Business Wire has an exclusive partnership with the Postmedia Network and excellent Canada-wide distribution options. Our Canadian disclosure capabilities and specified circuits, including SEDAR filings, make us ideal for public companies. With offices in both Western and Eastern Canada, we have an expert team on hand no matter what part of the country a company is located.

What are some top reasons why you would recommend Business Wire to Canadian companies?
Business Wire’s Canada-wide and bilingual distribution options, including numerous trade publications, are ideal for getting any company’s news to the right outlets. With Business Wire’s NX technology and multimedia capabilities, turn around time for releases will be fast, accurate and visually appealing.


Six Simple Steps to Switch Your IR Site

October 16, 2013

By Ibrey Woodall, VP, Web Communications Services

Ibrey Woodall, VP, Web Communication Services

Ibrey Woodall, VP, Web Communication Services

Earlier this year, The NASDAQ OMX Group, Inc. purchased the Corporate Solutions Division of Thomson Reuters which included their IR site hosting services. Recently, NYSE Euronext announced that it would discontinue financial subsidies for companies using these legacy services.

Needless to say, many companies are rapidly performing due diligence to find a new IR site hosting partner. Business Wire is pleased to be a preferred partner for NYSE, meaning qualified companies can easily switch their site hosting to our advanced InvestorHQ platform and continue to receive financial assistance.  In fact, we have helped several of those companies quickly and easily switch their investor center over to our secure, advanced InvestorHQ platform.

If you’re one of these companies and you worry about your IR site – don’t. Review the six simple steps we’ve laid out below, and let Business Wire guide you through the entire process.

  1. Schedule Launch
  2. Transfer Content
  3. Choose Categories
  4. Select Navigation
  5. Match design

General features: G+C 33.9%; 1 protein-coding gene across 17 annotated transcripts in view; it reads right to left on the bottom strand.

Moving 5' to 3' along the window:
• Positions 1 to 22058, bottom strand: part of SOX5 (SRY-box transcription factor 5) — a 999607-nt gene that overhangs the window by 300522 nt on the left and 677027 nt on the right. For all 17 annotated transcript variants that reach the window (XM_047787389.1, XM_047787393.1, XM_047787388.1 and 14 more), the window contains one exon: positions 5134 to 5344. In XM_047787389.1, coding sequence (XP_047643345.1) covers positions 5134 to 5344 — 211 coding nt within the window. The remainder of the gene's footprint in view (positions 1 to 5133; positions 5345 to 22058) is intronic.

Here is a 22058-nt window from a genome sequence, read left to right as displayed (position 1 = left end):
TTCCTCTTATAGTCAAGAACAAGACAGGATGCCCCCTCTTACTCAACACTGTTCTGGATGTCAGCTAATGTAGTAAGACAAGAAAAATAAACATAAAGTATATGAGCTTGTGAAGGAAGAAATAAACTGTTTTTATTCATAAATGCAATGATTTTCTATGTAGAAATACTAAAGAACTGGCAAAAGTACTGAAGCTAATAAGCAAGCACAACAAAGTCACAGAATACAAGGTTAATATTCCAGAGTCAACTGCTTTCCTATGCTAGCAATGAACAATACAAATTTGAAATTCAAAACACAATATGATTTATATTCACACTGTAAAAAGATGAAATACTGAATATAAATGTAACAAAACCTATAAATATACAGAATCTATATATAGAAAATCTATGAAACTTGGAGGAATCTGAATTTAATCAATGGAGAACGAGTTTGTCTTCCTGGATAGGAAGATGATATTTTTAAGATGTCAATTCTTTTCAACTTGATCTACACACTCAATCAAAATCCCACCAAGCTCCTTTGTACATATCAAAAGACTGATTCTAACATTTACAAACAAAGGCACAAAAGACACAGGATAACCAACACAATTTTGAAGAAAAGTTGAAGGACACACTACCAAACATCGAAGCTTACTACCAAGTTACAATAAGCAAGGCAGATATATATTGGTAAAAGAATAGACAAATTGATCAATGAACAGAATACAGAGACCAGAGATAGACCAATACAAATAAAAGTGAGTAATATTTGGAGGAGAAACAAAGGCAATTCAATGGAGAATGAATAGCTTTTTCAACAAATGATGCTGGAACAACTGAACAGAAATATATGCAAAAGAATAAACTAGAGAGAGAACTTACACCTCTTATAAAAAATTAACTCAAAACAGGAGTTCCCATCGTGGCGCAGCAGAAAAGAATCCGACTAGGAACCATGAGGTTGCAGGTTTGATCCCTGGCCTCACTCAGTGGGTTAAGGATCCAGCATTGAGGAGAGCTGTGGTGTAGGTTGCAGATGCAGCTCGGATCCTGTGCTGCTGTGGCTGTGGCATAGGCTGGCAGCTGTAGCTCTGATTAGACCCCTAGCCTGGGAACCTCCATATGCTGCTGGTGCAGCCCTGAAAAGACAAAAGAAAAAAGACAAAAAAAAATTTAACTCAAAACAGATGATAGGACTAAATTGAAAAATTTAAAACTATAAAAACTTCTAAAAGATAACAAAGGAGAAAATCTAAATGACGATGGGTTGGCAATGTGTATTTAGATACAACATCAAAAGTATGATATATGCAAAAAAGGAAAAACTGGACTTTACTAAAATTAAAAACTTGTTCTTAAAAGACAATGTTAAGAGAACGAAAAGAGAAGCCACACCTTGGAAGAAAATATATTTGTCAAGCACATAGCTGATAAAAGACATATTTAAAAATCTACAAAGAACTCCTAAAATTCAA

6. Go Mobile

These steps will help you understand what is involved so that your IR site can be converted quickly and cleanly.

1.       Schedule Launch

Anytime you begin a new project, you should visualize the desired end result first, and lay out a structured plan to achieve that outcome. Once we have established your required launch date, Business Wire will provide that plan, including a timeline featuring milestone dates that help us meet the deadline. If your corporate site is in the process of being redesigned, the redesign stage will also be incorporated into the timeline.

During this time, you will be trained on the easy-to-use content management system, and advised on best practices for important areas that span a variety of levels. Consultation will encompass the time zone of your IR site so dates and times post accurately, how your site will display in each of the latest web browsers, the importing of your contact database for email distribution, and the security of your content with access levels for individual site administrators.

2.       Transfer Content

Depending upon how long your company has been in business, you may or may not have a lot of content residing within your current IR site. All you need to do is let your assigned Business Wire HQ Specialist know which content you want to keep and where you want it located within the new site. Your HQ Specialist will physically move the content for you, expediting the launch of your IR site. If you are creating new content for new features and sections within Business Wire InvestorHQ, just send the content to your HQ Specialist for set up.

Not only will all future press releases distributed over Business Wire post automatically into the IR site, but more importantly, the releases will post directly. The distribution of Business Wire press releases and the Business Wire InvestorHQ Investor Center remain within the Business Wire framework, eliminating the need for a third-party wire release aggregator and decreasing the potential of a lost or delayed press release. There are cost-savings, workflow efficiencies and security inherent to using one partner for both services.

GraceIRScreenShot

3.       Choose Categories

Content should be categorized so that it is readily accessible for site visitors. Not only should press releases be available by date, but also by topic or subject matter.  For example, note that CKE Restaurants (http://investor.ckr.com) created categories entitled “Financial Releases,” “CKE,” “Carl’s Jr.,” and “Hardees,” so that their press releases are organized by parent company and brand, yet still allow investors and analysts to locate and access financial releases quickly.

Events and presentations should also be categorized even as commonly as “Past Events” and “Future Events,” as displayed on the W.R. Grace investor center (http://investor.grace.com) when future dates are available. If your company has multiple events, you may consider fine-tuning with classifications like “Webcasts,” “Board Meeting,” “Analyst Day,” or “Press Conference.”

4.       Select Navigation

There are certain types of content, including Analyst Coverage, Stock Charts, SEC Filings, Executive Biographies and additional Corporate Governance documents that should be available within every investor center. Your navigation structure should reflect those content types, and your HQ Specialist will present each of these content types to you and order the navigation in a pattern that best suits your company’s needs.